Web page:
Win-win internships

Successful internship programs aren’t just for big employers with sprawling HR departments. In fact, internships present advantages that are skewed specifically for small businesses.

That’s not to say they’re ideal for every small business. Generally, they’re not. Most notably, if your business is organized as a sole proprietorship, neither you nor the intern will likely derive enough payoff to justify a formal program. But for small companies, with about five or more employees, an internship program is a popular tool, which may help your company stay productive and competitive, cultivate tomorrow’s potential workforce, and gain PR attention by giving back to the community in a way that’s visible, meaningful and leverageable.

First steps

If you’re considering dipping your toe in the internship pond, check in first with your attorney. That’s because internships are subject to rules of the U. S. Department of Labor (DOL)—the same department that regulates more traditional forms of employment. You’ll want to be sure your program comports with DOL rules on the subject.

Broadly, you’ll need to differentiate clearly between interns and employees, accommodate the intern’s academic schedule (if a student), provide hands-on training and education, and ensure there’s no unwarranted expectation of compensation or future employment. These and other key points are covered in the DOL guidelines for internships. Duties should be spelled out in a formal job description that’s similar in structure, if not breadth, to standard ones.

Best practices

Ideally, an internship program should provide benefits to your company and the intern. Your intern should not be a glorified errand-person. The program should include guided training, skill development, opportunities to sit in on meetings (with participation, as appropriate). You should designate a single point of contact for the intern, who should conduct periodic check-ins. Before assigning specific tasks, it’s a good idea to make sure the intern knows how each task fits in with the company’s overall mission and operation.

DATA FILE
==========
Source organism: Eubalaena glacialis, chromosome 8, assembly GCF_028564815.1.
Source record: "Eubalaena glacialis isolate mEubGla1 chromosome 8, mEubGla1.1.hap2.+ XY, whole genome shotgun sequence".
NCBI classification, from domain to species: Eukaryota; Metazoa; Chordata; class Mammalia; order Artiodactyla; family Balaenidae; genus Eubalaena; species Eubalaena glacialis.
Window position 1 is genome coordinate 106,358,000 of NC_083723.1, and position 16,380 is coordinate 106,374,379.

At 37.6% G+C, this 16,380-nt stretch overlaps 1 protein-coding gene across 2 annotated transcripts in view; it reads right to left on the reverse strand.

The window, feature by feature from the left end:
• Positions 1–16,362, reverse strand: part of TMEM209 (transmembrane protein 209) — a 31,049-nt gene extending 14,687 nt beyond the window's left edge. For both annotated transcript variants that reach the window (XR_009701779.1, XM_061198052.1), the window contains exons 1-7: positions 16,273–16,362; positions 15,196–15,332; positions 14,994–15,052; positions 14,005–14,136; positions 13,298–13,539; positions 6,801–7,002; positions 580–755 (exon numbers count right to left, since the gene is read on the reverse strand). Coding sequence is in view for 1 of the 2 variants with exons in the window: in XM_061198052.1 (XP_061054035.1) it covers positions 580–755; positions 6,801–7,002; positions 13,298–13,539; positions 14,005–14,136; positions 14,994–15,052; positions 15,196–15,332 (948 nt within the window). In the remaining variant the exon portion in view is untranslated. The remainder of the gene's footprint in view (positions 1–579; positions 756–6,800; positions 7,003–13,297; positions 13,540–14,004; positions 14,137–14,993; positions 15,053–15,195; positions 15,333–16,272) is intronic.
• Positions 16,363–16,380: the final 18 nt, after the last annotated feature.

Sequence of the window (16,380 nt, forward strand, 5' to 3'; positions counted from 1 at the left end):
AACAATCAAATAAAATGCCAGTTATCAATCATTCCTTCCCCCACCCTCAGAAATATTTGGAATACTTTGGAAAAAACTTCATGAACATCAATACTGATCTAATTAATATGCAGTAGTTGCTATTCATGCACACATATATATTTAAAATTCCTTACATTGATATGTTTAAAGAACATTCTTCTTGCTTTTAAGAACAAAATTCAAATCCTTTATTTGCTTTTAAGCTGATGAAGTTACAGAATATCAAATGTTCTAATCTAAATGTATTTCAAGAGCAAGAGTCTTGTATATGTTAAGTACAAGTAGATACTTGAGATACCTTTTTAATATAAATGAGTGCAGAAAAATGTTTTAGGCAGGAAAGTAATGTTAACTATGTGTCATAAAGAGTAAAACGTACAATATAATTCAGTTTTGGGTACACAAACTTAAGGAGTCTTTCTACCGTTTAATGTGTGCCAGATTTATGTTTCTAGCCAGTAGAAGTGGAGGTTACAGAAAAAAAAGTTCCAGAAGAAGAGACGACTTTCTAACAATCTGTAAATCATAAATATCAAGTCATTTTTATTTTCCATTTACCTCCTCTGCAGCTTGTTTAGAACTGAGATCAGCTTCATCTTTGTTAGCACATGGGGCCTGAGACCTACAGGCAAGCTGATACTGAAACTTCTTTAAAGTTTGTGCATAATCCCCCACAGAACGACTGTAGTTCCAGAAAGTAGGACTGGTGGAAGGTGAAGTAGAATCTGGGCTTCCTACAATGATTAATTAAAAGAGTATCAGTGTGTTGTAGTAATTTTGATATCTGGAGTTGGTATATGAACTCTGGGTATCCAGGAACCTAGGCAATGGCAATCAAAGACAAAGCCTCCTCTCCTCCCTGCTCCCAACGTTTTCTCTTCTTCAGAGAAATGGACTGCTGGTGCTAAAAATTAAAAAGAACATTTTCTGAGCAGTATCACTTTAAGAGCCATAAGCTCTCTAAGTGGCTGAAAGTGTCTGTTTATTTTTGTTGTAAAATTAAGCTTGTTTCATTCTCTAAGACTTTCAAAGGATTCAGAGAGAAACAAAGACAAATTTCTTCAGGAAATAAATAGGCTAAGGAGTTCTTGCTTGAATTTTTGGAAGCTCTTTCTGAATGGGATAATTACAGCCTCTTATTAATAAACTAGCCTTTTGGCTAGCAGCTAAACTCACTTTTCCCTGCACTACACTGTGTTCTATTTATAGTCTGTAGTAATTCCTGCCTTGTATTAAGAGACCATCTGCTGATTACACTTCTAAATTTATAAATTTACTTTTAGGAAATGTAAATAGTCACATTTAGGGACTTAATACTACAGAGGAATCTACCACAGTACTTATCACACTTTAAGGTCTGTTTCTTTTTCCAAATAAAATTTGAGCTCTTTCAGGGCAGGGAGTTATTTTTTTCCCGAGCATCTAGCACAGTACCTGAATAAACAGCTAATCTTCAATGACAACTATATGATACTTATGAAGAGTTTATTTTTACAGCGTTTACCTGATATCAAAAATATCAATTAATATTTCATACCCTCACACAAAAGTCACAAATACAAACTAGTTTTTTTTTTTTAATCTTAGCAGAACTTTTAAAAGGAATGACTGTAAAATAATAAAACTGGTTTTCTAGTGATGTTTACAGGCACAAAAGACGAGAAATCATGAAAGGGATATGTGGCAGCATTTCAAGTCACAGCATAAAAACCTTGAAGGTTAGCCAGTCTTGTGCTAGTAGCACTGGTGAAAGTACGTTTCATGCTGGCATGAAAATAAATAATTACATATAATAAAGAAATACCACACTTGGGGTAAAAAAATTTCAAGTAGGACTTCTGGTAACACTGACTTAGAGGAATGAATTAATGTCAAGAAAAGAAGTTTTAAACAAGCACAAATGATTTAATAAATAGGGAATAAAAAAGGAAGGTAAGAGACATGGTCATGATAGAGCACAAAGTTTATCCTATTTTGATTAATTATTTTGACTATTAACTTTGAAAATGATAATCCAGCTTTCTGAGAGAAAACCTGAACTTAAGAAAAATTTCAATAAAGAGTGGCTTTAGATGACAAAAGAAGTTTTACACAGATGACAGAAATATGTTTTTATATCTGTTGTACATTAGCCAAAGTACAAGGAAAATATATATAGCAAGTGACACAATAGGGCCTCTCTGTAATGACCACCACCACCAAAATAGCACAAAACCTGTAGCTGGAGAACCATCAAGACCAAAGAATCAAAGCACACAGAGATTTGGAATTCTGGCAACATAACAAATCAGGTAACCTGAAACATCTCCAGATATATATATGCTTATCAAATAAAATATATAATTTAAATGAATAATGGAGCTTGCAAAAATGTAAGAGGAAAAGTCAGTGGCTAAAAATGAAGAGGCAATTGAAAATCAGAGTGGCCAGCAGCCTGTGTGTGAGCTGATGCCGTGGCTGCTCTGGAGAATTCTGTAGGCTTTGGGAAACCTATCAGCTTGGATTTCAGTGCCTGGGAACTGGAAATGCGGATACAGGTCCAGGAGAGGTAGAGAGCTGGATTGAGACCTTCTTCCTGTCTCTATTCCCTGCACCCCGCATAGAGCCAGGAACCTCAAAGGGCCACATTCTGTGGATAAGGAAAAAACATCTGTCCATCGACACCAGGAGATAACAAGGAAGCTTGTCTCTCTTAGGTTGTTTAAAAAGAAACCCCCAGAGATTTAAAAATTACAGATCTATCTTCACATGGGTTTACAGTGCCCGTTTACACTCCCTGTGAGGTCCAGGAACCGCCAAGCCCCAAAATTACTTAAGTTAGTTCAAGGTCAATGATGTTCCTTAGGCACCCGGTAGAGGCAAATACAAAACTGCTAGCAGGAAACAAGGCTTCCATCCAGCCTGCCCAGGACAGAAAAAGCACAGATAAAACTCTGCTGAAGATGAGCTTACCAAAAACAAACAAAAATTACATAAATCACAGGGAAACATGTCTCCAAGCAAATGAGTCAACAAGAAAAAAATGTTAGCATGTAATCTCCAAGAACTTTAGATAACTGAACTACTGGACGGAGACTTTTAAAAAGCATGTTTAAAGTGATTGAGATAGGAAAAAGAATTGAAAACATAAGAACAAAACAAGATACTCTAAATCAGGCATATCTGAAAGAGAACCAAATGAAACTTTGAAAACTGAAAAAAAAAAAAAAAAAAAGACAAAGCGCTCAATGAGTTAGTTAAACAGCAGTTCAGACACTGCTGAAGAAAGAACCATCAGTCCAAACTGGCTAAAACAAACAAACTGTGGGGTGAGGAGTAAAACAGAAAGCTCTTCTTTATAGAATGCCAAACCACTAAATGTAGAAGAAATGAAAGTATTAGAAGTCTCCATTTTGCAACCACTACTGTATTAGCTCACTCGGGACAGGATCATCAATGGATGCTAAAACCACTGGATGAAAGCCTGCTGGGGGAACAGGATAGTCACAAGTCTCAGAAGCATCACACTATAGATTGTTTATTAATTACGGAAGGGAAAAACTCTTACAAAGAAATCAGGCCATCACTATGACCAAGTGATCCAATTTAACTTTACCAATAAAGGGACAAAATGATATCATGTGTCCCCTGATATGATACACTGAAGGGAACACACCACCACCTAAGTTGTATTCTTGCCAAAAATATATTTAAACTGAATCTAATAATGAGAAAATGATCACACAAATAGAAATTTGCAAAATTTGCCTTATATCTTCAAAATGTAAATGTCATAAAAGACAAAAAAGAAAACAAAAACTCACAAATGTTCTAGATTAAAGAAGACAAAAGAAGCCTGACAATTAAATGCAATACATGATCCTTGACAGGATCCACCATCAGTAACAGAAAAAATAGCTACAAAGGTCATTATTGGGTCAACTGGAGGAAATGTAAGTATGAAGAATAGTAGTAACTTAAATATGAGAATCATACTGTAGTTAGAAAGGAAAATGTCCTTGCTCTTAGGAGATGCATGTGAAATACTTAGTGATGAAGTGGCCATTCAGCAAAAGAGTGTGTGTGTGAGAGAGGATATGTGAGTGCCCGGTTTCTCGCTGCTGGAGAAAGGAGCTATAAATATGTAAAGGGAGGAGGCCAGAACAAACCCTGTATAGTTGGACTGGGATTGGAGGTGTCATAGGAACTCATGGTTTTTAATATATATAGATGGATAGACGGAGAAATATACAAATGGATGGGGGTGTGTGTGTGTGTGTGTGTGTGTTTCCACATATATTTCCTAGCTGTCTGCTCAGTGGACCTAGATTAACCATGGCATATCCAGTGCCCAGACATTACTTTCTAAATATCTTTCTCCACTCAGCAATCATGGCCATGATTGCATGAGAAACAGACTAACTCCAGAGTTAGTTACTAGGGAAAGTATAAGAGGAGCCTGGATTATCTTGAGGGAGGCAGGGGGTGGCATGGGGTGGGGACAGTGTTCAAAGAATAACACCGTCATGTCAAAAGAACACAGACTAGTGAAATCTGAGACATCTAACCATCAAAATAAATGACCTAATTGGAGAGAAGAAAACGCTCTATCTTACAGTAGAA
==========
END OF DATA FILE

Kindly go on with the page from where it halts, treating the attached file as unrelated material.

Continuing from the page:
You don’t need to set up a classroom environment or mindset. You’re also not required to pay your intern(s), though most employers offer a modest salary or stipend. But you can have a win-win experience with an intern.

Benefits for your company

An intern can:

  • offer a fresh perspective on policies, strategies, products and services, marketing, business advice and other normal operations
  • help out in a pinch by working with employees in a fire-drill situation
  • help you form or strengthen bonds with local educational institutions. This can provide long- term benefits as you scale your workforce

Benefits for the intern

An internship can help a participant learn or hone important skills that will be needed throughout life—including:

  • Relevant, practical skill development in a safe environment
  • Insights that complement the intern’s academic understanding of the industry or company
  • Overview understanding of basic roles/responsibilities that keep a company going
  • Experience that helps the intern build their track record for future employment
  • Work ethic, real-world self-presentation and behavior skills like showing up reliably, on time, consistently

And if conversations with your intern have sparked your own thinking about your small business growth, contact us at Expansion Capital Group or call us at (877) 204-9203. Our small business professionals can direct you to funding that could help your business grow.